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hour is become the serious attention and delight of my days.
It has already been so of three weeks, and is likely to continue as much longer. This universum triduum. When we meet, which I flatter myself will be soon, you will be amazed to see how I am altered. Breakfast at nine_two dishes of tea, and one thin slice of bread and butter-dine at three-eat moderately--drink a sober pint-tumble the bed till four-tea at sixwalk till nine-eat some cooling fruit and to bed. There is regularity for you.
Last Saturday 1 heard the trial of the conspirators relative to Miss Fanny, and was much entertained. They proposed to bring the girl into court; but my lord, looking in that way which is called looking we don't know how, significantly declared that he would advise them not to bring her in, for, quoth my lord, I find I shall certainly be at her.
I read the two last papers with much pleasure, and hear them well spoken of. There is one circumstance in your letter which hurts me. You say nothing when you shall be in town. I hope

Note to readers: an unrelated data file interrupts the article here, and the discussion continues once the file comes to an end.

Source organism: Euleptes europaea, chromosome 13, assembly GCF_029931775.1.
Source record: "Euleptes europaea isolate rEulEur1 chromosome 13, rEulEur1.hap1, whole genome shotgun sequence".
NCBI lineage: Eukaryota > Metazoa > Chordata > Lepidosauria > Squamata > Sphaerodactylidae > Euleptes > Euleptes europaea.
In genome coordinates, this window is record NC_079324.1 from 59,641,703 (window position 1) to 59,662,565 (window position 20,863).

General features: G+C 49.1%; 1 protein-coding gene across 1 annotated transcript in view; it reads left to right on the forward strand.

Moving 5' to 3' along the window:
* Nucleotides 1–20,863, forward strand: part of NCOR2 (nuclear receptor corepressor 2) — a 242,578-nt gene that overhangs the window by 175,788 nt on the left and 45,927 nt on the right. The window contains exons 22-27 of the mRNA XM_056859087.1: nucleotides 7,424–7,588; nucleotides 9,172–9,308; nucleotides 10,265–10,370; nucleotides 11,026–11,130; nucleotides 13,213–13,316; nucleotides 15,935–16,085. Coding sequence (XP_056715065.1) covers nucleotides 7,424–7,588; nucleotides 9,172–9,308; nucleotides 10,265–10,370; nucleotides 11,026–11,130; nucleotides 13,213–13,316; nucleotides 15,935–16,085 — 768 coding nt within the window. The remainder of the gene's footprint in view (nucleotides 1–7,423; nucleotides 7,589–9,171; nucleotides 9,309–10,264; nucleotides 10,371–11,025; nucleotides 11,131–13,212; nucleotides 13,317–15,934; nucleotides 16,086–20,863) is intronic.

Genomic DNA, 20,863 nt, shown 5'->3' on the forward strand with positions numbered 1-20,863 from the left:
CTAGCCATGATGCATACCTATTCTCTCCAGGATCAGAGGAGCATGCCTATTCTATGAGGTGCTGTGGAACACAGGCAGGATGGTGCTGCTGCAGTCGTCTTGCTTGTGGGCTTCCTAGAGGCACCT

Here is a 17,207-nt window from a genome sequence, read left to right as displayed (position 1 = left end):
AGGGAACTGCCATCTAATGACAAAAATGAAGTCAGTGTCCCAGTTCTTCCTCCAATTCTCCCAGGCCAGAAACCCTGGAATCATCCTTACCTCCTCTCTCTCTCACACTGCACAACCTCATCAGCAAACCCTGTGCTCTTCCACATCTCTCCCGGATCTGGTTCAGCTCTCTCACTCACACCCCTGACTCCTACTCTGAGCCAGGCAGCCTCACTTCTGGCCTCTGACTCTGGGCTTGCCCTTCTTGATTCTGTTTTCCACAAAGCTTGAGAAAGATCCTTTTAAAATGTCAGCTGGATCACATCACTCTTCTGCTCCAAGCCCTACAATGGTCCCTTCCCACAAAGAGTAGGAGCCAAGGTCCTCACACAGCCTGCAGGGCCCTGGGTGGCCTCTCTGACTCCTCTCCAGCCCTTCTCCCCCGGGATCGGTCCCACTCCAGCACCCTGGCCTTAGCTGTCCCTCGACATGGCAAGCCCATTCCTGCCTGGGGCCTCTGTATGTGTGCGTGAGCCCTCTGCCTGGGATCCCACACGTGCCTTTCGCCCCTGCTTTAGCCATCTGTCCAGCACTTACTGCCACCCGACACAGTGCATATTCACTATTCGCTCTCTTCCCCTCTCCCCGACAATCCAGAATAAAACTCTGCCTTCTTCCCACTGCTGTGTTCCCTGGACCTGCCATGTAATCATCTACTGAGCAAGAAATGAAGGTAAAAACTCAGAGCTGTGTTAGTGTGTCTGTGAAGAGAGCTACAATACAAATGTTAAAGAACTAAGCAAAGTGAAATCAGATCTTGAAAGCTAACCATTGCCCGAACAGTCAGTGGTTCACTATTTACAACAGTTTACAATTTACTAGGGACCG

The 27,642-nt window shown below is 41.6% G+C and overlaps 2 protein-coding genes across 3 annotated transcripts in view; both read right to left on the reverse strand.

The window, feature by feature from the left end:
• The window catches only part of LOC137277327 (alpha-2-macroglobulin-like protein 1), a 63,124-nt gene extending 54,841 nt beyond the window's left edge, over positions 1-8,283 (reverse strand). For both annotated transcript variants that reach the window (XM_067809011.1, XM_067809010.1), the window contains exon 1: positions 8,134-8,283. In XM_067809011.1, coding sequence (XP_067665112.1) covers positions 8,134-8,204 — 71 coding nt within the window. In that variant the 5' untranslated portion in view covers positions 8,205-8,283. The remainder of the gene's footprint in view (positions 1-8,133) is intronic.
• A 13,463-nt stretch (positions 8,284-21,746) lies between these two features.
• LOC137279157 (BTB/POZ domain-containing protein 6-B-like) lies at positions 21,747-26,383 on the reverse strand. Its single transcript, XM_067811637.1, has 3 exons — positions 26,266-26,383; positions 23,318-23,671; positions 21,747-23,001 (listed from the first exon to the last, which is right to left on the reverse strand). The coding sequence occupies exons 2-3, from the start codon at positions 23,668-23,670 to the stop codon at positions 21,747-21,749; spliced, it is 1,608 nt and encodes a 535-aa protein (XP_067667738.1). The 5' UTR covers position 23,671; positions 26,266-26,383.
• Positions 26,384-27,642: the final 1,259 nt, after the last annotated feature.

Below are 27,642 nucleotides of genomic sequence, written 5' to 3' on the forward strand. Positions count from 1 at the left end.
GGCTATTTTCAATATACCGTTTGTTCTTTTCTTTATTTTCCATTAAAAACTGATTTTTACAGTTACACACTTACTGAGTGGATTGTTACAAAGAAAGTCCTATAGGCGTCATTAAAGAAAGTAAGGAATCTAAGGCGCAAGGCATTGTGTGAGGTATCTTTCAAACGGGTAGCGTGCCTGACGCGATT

Neither do you mention Miss Wilkes, whom I must not forget.
The paper of the third * will never be forgotten,
* The North Briton, No. 5, for July 3, 1762, consists of a bitter invective against the system of favouritism. The text is taken from the historical fact of the influence of Mortimer over the Queen Mother, during the minority of Edward III. It was an observation of Wilkes, that though No. 45 had won derful luck, the elder brother, No. 5, deserved still more to have been taken notice of, and perhaps actually laid the foundation of the younger brother's fortune. Wilkes repubJished an old tragedy, entitled the Fall of Mortimer, to which he prefixed a Dedication to the Earl of Bute, couched in language the most insulting and sarcastic. Wilkes was often heard to declare that this Dedication was the best thing he had ever written.